Organizing is almost never just about the stuff, never just about living in a part of the country with, routinely, WORD OF HONOR, the weirdest sized and shaped closets of anywhere I’ve ever been. It’s about our emotions around the stuff, and the foundations of those emotions, whether developed through lived experience, neurodivergence, or some combination. Organizers are not therapists, with some treasured exceptions like Debbie Stanley and Karen Kruzan. I can’t diagnose or treat clients.
But I fervently believe it is my responsibility to find resources for my clients which might help them with their emotional challenges. Karen Kruzan led me to the National Center for PTSD (Post Traumatic Stress Disorder). Quoting from the Center’s home page:
“We are the world’s leading research and educational center of excellence on PTSD and traumatic stress.
PTSD is a mental health problem that some people develop after experiencing or witnessing a life-threatening or traumatic event. If symptoms last more than a few months, it may be PTSD. The good news is that there are effective treatments.”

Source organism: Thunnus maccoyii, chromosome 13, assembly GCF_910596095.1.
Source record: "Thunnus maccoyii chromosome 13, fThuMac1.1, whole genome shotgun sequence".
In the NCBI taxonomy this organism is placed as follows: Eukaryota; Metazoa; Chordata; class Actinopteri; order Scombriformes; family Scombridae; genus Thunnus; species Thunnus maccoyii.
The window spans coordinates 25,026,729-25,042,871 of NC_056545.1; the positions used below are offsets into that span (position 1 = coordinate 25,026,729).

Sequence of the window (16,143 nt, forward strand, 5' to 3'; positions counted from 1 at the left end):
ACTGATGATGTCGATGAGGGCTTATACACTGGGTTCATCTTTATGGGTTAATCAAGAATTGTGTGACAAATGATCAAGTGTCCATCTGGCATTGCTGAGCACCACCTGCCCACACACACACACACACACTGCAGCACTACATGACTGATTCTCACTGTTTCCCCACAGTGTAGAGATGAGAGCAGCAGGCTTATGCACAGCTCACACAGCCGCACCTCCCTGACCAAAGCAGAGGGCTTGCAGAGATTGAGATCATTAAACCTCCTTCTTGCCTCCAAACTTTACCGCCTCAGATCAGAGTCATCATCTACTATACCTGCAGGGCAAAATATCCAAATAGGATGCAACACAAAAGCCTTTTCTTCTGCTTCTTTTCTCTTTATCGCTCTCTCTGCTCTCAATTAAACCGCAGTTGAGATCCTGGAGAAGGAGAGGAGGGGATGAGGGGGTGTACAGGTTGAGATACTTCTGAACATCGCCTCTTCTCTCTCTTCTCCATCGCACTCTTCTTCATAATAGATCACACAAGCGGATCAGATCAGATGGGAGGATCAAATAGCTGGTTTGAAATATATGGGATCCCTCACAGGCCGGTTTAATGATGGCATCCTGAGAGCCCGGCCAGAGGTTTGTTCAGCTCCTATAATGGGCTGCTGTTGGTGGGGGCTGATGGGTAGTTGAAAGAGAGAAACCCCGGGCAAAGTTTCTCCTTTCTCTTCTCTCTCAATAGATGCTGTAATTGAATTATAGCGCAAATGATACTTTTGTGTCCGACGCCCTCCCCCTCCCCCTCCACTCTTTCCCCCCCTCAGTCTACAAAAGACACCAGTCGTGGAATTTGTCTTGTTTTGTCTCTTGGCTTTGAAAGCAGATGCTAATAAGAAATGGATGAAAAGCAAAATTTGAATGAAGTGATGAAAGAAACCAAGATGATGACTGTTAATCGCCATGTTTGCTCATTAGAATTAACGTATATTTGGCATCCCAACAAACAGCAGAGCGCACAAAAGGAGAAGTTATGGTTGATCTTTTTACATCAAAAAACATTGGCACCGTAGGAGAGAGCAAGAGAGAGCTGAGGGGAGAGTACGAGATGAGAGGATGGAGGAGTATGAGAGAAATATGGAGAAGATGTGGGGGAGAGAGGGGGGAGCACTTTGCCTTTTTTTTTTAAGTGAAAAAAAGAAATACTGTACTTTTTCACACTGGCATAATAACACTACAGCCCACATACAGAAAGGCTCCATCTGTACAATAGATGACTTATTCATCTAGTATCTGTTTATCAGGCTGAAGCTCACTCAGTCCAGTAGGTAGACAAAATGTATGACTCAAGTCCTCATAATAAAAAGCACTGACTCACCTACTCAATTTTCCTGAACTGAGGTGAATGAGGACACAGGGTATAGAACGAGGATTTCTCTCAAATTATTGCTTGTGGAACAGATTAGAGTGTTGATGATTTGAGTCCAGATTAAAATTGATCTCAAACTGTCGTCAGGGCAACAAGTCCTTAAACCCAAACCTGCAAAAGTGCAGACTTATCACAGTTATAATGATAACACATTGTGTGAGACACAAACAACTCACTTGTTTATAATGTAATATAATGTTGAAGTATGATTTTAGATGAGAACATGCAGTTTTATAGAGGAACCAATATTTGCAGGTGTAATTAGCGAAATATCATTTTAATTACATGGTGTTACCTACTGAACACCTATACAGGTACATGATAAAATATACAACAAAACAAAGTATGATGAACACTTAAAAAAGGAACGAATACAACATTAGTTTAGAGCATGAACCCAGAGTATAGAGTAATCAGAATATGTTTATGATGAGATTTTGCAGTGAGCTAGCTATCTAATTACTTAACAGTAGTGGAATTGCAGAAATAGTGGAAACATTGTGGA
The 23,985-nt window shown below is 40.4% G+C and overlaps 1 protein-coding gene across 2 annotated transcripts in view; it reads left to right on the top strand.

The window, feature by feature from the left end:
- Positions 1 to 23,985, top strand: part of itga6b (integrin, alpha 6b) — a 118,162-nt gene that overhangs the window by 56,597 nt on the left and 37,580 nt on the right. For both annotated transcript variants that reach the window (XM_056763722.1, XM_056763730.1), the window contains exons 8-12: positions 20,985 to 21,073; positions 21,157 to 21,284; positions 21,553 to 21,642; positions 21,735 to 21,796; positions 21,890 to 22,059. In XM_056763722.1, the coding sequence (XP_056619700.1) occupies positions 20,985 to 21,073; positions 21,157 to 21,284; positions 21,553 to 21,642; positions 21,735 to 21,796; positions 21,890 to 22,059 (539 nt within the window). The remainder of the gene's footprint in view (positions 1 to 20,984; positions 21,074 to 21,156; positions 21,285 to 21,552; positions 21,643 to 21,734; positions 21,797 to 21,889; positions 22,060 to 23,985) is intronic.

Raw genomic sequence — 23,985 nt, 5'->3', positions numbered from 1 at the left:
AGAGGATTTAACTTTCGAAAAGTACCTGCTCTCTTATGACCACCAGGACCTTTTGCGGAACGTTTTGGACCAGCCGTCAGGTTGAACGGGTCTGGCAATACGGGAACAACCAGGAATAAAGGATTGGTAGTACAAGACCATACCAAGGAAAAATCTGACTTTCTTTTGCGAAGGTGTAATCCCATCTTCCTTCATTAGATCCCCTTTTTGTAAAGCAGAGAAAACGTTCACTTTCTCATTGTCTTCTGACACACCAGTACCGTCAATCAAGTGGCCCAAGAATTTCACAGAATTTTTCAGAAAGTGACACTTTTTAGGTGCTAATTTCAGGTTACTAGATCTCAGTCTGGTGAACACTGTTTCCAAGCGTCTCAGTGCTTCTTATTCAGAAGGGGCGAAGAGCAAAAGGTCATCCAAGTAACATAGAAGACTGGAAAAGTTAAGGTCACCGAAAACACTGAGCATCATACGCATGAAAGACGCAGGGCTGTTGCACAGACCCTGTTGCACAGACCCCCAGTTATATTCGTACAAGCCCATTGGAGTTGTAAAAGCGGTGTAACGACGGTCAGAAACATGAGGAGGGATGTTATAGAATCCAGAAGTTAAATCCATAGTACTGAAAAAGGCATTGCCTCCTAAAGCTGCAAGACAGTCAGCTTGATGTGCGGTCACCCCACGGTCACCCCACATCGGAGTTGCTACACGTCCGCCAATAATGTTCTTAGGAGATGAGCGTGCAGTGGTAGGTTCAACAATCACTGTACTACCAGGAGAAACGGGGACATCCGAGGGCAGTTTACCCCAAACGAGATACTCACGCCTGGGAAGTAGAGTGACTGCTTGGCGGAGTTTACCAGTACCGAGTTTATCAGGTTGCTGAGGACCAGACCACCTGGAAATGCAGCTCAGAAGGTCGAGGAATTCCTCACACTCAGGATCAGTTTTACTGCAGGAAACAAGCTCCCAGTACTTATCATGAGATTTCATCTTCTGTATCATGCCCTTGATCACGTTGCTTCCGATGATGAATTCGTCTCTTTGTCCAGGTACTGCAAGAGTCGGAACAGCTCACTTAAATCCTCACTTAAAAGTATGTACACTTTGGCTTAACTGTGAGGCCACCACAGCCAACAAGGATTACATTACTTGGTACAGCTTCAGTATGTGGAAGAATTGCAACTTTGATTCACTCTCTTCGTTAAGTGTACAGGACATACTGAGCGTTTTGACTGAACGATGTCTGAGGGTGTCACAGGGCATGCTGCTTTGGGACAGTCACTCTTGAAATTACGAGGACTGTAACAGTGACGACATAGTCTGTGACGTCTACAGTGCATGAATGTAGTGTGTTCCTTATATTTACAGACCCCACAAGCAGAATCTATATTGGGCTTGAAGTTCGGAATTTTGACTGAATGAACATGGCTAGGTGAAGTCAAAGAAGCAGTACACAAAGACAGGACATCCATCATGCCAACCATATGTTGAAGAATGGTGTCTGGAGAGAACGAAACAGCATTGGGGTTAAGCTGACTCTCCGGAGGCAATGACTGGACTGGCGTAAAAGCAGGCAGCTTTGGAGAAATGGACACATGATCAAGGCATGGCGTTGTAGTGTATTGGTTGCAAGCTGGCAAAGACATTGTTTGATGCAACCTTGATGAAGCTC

PTSD is not simple. But its “simple” effects – for example, disrupting sleep, causing someone to avoid objects which remind him/he/them about the trauma, weakening concentration – can undeniably obstruct a person’s ability to get and stay organized. PTSD is thought to sometimes contribute to hoarding behaviors.
If you think there’s ANY chance you are suffering from PTSD, PLEASE look for help. This National Resource Directory is an excellent place to start.
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